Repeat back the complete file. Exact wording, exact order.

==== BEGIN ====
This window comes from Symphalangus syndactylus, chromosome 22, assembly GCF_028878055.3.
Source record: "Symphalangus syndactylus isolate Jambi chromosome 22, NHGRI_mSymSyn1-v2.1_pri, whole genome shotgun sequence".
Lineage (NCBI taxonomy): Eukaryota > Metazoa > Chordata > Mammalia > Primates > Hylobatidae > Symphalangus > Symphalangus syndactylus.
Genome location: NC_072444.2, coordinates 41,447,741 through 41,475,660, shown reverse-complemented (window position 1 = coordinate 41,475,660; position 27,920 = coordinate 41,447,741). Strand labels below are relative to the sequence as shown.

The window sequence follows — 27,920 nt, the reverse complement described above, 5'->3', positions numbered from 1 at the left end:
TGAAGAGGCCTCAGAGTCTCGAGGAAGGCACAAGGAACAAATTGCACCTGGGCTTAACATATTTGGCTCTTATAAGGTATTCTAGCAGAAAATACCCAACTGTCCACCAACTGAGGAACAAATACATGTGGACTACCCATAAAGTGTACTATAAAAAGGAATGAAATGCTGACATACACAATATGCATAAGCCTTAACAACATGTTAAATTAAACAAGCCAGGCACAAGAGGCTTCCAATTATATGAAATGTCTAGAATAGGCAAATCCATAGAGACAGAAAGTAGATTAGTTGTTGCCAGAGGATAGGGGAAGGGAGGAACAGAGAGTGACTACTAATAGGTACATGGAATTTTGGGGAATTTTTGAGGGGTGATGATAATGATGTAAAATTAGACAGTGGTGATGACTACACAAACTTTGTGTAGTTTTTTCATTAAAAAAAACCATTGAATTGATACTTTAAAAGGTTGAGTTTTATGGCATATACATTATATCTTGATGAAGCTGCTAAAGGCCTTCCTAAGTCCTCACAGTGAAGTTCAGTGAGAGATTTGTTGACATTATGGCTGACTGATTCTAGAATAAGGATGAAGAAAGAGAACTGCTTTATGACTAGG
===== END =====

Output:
This window comes from Symphalangus syndactylus, chromosome 22, assembly GCF_028878055.3.
Source record: "Symphalangus syndactylus isolate Jambi chromosome 22, NHGRI_mSymSyn1-v2.1_pri, whole genome shotgun sequence".
Lineage (NCBI taxonomy): Eukaryota > Metazoa > Chordata > Mammalia > Primates > Hylobatidae > Symphalangus > Symphalangus syndactylus.
Genome location: NC_072444.2, coordinates 41,447,741 through 41,475,660, shown reverse-complemented (window position 1 = coordinate 41,475,660; position 27,920 = coordinate 41,447,741). Strand labels below are relative to the sequence as shown.

The window sequence follows — 27,920 nt, the reverse complement described above, 5'->3', positions numbered from 1 at the left end:
TGAAGAGGCCTCAGAGTCTCGAGGAAGGCACAAGGAACAAATTGCACCTGGGCTTAACATATTTGGCTCTTATAAGGTATTCTAGCAGAAAATACCCAACTGTCCACCAACTGAGGAACAAATACATGTGGACTACCCATAAAGTGTACTATAAAAAGGAATGAAATGCTGACATACACAATATGCATAAGCCTTAACAACATGTTAAATTAAACAAGCCAGGCACAAGAGGCTTCCAATTATATGAAATGTCTAGAATAGGCAAATCCATAGAGACAGAAAGTAGATTAGTTGTTGCCAGAGGATAGGGGAAGGGAGGAACAGAGAGTGACTACTAATAGGTACATGGAATTTTGGGGAATTTTTGAGGGGTGATGATAATGATGTAAAATTAGACAGTGGTGATGACTACACAAACTTTGTGTAGTTTTTTCATTAAAAAAAACCATTGAATTGATACTTTAAAAGGTTGAGTTTTATGGCATATACATTATATCTTGATGAAGCTGCTAAAGGCCTTCCTAAGTCCTCACAGTGAAGTTCAGTGAGAGATTTGTTGACATTATGGCTGACTGATTCTAGAATAAGGATGAAGAAAGAGAACTGCTTTATGACTAGG